To date, LB&I has announced a total of 59 campaigns.
The campaigns described below were identified through LB&I data analysis and suggestions from IRS employees. LB&I’s goal is to improve return selection, identify issues representing a risk of non-compliance, and make the greatest use of limited resources. The new campaigns are:
S Corporations Built in Gains Tax
Practice Area: Pass Through Entities
Lead Executive: Holly Paz, Director of Pass Through Entities
C corporations that convert to S corporations are subjected to the Built-in Gains tax (BIG) if they have a net unrealized built-in gain and sell assets within 5 years after the conversion. This tax is assessed to the S corporation. LB&I has found that S corporations are not always paying this tax when they sell the C corporation assets after the conversion. LB&I has developed comprehensive technical content for this campaign that will aid revenue agents as they examine the issue. The goal of this campaign is to increase awareness and compliance with the law as supported by several court decisions. Treatment streams for this campaign will be issue-based examinations, soft letters, and outreach to practitioners.
When most people think of foreign accounts, they think of ex-pat living overseas and utilizing banks for the accumulation of their payments. However, many taxpayers may also be subject to the federal Foreign Bank and Financial Accounts or FBAR reporting without realizing it. The United States Treasury Department’s Financial Crimes Enforcement Network (FinCEN) 114 form is filed alongside taxpayers’ federal tax return and reports information for those that have a financial interest or signature authority over a foreign financial account.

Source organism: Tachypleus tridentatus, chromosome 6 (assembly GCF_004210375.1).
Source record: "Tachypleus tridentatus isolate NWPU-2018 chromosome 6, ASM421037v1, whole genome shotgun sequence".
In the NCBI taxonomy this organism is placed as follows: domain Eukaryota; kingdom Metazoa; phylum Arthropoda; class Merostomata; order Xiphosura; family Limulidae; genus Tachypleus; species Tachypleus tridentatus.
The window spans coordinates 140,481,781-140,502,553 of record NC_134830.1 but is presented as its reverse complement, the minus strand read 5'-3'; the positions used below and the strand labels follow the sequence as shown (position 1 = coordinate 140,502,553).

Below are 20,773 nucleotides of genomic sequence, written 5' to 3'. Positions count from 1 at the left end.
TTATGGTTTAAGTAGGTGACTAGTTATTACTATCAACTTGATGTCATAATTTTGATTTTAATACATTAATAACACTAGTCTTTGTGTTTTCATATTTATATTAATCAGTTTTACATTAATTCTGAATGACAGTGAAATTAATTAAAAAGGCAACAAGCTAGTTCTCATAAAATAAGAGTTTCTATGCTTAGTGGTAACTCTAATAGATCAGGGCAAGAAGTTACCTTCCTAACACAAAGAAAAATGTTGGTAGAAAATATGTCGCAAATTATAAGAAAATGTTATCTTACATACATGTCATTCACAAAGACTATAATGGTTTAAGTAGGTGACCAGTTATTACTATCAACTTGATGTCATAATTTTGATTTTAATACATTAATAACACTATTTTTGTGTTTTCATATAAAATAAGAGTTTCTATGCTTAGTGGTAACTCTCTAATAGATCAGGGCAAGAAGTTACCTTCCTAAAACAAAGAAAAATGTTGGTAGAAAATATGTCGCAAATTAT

Financial interest is defined as: directly owning an account; directly owning or indirectly owning more than fifty percent of a corporation’s voting power and/or shares when that corporation owns an account; directly owning or indirectly owning more than fifty percent of a partnership’s profits or capital when that partnership owns an account, or directly owning or indirectly owning more than fifty percent of the voting power, total value or the equity interest or assets, or interest in profits of any entity that owns an account.
IRS Is Ending Its Offshore Voluntary Disclosure Program
The IRS is ending the Offshore Voluntary Disclosure Program (OVDP) this September 28th. This program has given U.S. taxpayers an opportunity to come forward with ‘previously undisclosed foreign income, accounts or assets with the promise and certainty that they will not face criminal prosecution.
Since the program’s inception in 2009, over 56,000 US taxpayers have paid over $11.1 billion in back taxes, interest, and penalties through the OVDP, but the number of participants has steadily declined over the past few years – from 18,000 in 2011 down to only 600 in 2017.
WASHINGTON — The Internal Revenue Service today reminded U.S. citizens and resident aliens, including those with dual citizenship, to check if they have a U.S. tax liability and a filing requirement. At the same time, the agency advised anyone with a foreign bank or financial account to remember the upcoming deadline that applies to reports for these accounts, often referred to as FBARs.
Here is a rundown of key points to keep in mind:
Deadline For Reporting Foreign Accounts Read More
In the first blog in this series we discussed how those who participate in amnesties also tend to be people who made inadvertent errors, that is, “benign” actors, rather than bad actors. We discussed how it can make sense to offer some form of amnesty before implementing a sudden increase in penalties or enforcement. Otherwise, the increase is more likely to be viewed as unfair and erode trust for the government. Moreover, a decline in trust can erode voluntary compliance.
In the second blog, we cited data showing that, consistent with the research on amnesties, IRS’s first amnesty alternative – the Offshore Voluntary Compliance Initiative (OVCI) – generally attracted people who failed to report offshore accounts but had paid their taxes or had under-reported small amounts. Read More